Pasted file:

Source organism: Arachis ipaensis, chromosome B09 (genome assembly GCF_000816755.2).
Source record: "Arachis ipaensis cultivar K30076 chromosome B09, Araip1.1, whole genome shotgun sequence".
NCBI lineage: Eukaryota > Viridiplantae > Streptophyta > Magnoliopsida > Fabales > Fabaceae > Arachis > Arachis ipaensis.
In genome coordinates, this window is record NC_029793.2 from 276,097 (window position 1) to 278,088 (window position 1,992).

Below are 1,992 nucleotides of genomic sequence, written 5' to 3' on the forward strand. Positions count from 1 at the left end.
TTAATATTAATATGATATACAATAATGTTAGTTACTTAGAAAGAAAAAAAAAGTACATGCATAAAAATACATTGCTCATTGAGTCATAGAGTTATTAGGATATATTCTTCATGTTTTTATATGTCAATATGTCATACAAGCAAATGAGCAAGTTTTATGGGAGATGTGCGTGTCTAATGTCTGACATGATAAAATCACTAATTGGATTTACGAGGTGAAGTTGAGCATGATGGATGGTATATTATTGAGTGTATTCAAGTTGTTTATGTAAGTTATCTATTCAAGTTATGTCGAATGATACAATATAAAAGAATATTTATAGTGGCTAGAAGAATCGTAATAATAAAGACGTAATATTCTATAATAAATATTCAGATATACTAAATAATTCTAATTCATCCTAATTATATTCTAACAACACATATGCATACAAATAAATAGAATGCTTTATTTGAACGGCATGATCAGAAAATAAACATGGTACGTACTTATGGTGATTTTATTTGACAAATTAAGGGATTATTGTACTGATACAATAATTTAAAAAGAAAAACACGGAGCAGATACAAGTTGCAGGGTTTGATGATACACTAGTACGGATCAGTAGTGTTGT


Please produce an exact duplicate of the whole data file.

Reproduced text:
Source organism: Arachis ipaensis, chromosome B09 (genome assembly GCF_000816755.2).
Source record: "Arachis ipaensis cultivar K30076 chromosome B09, Araip1.1, whole genome shotgun sequence".
NCBI lineage: Eukaryota > Viridiplantae > Streptophyta > Magnoliopsida > Fabales > Fabaceae > Arachis > Arachis ipaensis.
In genome coordinates, this window is record NC_029793.2 from 276,097 (window position 1) to 278,088 (window position 1,992).

Below are 1,992 nucleotides of genomic sequence, written 5' to 3' on the forward strand. Positions count from 1 at the left end.
TTAATATTAATATGATATACAATAATGTTAGTTACTTAGAAAGAAAAAAAAAGTACATGCATAAAAATACATTGCTCATTGAGTCATAGAGTTATTAGGATATATTCTTCATGTTTTTATATGTCAATATGTCATACAAGCAAATGAGCAAGTTTTATGGGAGATGTGCGTGTCTAATGTCTGACATGATAAAATCACTAATTGGATTTACGAGGTGAAGTTGAGCATGATGGATGGTATATTATTGAGTGTATTCAAGTTGTTTATGTAAGTTATCTATTCAAGTTATGTCGAATGATACAATATAAAAGAATATTTATAGTGGCTAGAAGAATCGTAATAATAAAGACGTAATATTCTATAATAAATATTCAGATATACTAAATAATTCTAATTCATCCTAATTATATTCTAACAACACATATGCATACAAATAAATAGAATGCTTTATTTGAACGGCATGATCAGAAAATAAACATGGTACGTACTTATGGTGATTTTATTTGACAAATTAAGGGATTATTGTACTGATACAATAATTTAAAAAGAAAAACACGGAGCAGATACAAGTTGCAGGGTTTGATGATACACTAGTACGGATCAGTAGTGTTGT